Daniel made a date with a friend from playschool and his mother and Marjolein went out to a playground in IJmuiden. This was a nice addition to the list of local outings and the big attracation for the boys was not the mass of modern climbing/swinging/bouncing frames but the (real) old boat in the middle of the playground: pirates again of course. Something about a real object is more interesting to them than even the most ingenious climbing frame.

Nice playground, with one disadvantage: no shade, so after a while everyone was very hot and dusty. The other mum (born and raised locally) had the perfect answer: a little paddling pool hidden in the woods nearby. We went there together later, when I was off work and it is charming and the boys had a ball.

It was excellent. Nice clean safe, shallow water, fence round the outside and shady benches for the minders. All you need is a waiter to bring you a gin and tonic (and maybe also take your kiddos home, wash them, put them to bed). Putting down Falco was a bit of a problem as there were, as there always are, cigarette-ends in the grass. Smokers, I suppose understandably, do not think about crawling babies who put everything in their mouths.

Daniel had a great time. He is a real water-rat: stole a rubber ring from some unsuspecting child and motored around the pool in it like a chubby little battleship.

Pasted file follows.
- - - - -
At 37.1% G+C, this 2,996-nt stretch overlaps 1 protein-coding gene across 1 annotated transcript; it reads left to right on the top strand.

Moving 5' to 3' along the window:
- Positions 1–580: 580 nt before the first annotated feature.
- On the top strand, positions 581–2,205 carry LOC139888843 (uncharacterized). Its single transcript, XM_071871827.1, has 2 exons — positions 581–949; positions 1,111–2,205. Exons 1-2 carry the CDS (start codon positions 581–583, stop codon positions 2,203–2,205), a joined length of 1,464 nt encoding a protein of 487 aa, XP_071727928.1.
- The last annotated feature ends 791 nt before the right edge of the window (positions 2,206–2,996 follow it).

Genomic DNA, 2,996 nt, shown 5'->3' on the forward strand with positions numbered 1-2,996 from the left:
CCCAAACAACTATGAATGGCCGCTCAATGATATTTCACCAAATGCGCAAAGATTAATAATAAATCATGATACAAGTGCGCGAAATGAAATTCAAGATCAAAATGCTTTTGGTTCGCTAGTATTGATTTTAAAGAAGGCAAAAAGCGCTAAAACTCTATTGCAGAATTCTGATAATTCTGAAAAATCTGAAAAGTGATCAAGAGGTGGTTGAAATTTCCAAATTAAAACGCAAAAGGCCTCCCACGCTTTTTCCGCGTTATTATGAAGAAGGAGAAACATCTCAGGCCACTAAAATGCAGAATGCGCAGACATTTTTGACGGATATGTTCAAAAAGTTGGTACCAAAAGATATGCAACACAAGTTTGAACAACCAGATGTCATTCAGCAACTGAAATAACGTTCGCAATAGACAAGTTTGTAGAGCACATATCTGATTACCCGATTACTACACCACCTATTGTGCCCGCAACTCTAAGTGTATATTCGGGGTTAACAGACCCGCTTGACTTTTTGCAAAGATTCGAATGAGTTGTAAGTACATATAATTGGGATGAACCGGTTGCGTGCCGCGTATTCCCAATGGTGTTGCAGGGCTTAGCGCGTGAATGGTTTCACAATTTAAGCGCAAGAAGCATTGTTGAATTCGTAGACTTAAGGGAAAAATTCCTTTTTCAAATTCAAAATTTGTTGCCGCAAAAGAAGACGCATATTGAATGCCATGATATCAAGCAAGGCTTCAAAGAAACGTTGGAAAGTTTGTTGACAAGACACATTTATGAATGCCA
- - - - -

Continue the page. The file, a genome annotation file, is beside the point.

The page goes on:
We also went to Artis the Amsterdam zoo. This was another of Marjolein’s nostalgic childhood trips – all the more because most of the buildings have remained unchanged. They have however added lots of kiddo-enticing playgrounds, activities and general nonsense. We now have a subscription to Artis and have, after three visits, actually made a profit: not usual for Circus Noyce. Its is a guaranteed good day out, particularly when you have children that are wild about aligators, big spiders (bad luck Marjolein) and sea-lions.

The final foolishness this month was the Linneaushof, which claims to be the largest playground in Europe. Having been there my aching feet are quite convinced. It was also the most confoundedly busy playground in Europe the day we were there. Amazingly enough on a perfectly ordinary sunny day in the middle of the school holidays quite a few other people decided to take their monsters to the playground and let them lose themselves. Ours, and Hannah the girl next door, managed to vanish from sight three times but unfortunately we kept on getting them back because Marjolein had foolishly written our mobile number on their arms.

It is a fabulous park and we kept on walking down paths and finding whole new regions of it, including a pirate island, complete with treasure chest only accessible by scary (but utterly safe) rope bridge. There was also a special seperate toddler area, which would have been great if there had been any shade. As it was they children bounced and scampered everywhere, while I started feeling like Beau Geste.

Daniel’s dissappearing tooth (the one that got pushed all the way up) came down again this month. It has been steadily travelling out of his gums and Daniel finally announced to me with his customary accuracy “something broken in my mouth Papa”. Indeed the tooth was very waggly and it looked like the tooth fairy would have to pop down to the bank and get some hard currency. To be continued.